NEW YORK (Reuters) - China’s holdings of U.S. Treasuries increased in October after declining the previous month, as the world’s second largest economy continued to build its foreign exchange reserves, data from the U.S. Treasury Department showed on Friday.
China’s pool of Treasuries increased to $1.189 trillion in October, from $1.180 trillion the month before. So far, China has added nearly $131 billion in Treasuries since the beginning of the year, data showed, buying the U.S. asset for most of the year except for two months.
“The increase in China holdings is on par with the accumulation of foreign reserves after drawdowns in previous years to support a weakening currency,” said Gennadiy Goldberg, interest rates strategist, at TD Securities in New York.
The Chinese renminbi CNY=CFXS has stabilized this year, gaining 5 percent so far against the dollar, after dropping more than 13 percent the previous three years.
Japan was the second-largest non-U.S. holder of Treasuries, with $1.093 trillion. Its holdings of the U.S. asset have fallen for three straight months. For the month of October, Japan’s holdings were down $2.1 billion.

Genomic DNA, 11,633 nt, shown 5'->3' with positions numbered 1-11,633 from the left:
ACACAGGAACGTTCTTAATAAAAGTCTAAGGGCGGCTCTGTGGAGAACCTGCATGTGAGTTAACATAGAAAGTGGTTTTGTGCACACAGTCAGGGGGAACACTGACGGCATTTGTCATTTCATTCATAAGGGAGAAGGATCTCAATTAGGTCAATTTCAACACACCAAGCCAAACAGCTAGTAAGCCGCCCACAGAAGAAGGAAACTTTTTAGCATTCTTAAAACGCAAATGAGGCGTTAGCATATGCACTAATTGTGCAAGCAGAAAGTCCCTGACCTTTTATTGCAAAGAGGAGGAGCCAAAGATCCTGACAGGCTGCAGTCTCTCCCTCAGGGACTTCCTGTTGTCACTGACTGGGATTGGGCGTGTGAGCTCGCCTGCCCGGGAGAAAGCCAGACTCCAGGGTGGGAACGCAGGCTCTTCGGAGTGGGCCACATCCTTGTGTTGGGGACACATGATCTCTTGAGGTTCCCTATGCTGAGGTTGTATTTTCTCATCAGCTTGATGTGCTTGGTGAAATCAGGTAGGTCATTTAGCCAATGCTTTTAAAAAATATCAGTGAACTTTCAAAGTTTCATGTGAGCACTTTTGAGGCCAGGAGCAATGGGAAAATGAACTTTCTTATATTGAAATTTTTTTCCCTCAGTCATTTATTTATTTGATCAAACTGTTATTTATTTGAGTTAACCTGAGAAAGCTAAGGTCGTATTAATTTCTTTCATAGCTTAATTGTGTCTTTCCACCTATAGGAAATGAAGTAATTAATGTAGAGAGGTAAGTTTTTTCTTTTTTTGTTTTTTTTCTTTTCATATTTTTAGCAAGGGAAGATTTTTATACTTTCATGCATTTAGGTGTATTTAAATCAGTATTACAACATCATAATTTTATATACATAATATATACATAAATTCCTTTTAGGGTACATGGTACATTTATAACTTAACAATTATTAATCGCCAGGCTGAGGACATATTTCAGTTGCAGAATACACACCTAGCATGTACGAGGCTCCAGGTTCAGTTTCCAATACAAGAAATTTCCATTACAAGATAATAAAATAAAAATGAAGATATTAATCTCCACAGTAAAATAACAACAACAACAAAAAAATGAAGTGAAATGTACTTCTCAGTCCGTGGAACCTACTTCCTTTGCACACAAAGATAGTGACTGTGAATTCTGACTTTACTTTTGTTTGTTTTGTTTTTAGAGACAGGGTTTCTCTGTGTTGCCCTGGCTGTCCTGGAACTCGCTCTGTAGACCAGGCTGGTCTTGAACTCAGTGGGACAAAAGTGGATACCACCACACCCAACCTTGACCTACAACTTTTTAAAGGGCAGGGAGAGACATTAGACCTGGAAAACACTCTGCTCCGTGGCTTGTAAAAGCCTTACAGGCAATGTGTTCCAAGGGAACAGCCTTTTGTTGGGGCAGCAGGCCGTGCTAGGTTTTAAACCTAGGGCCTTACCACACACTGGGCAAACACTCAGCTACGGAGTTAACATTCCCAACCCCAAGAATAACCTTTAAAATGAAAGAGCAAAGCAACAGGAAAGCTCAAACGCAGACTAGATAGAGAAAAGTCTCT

Global central banks overall increased their holdings of Treasuries to $6.349 trillion in October, from $6.323 trillion the previous month.
Data also showed foreigners sold Treasuries after buying for two consecutive months. Foreign investors sold $22.14 billion in Treasuries, after purchases of $12.74 trillion in September.
The yield on U.S. benchmark 10-year Treasury notes US10YT=RR at the beginning of October was 2.337 percent, ending the month at 2.376 percent. On Friday, U.S. 10-year yields were at 2.354 percent.
Foreigners, meanwhile, purchased U.S. stocks to the tune of $12.3 billion in October, buying for a second straight month in a year that saw U.S. equity indexes hit record highs several times. Private investors accounted the bulk of those purchases, or $13.35 billion.
Data also showed that foreign investors bought long-term U.S. securities for a fourth straight month in October.
They purchased $23.2 billion in long-term U.S assets after buying $90.9 billion the previous month. Including shorter-dated securities, overseas investors bought $151.2 billion in October, after selling $42.6 billion in September.
Reporting by Gertrude Chavez-Dreyfuss; Editing by James Dalgleish and David Gregorio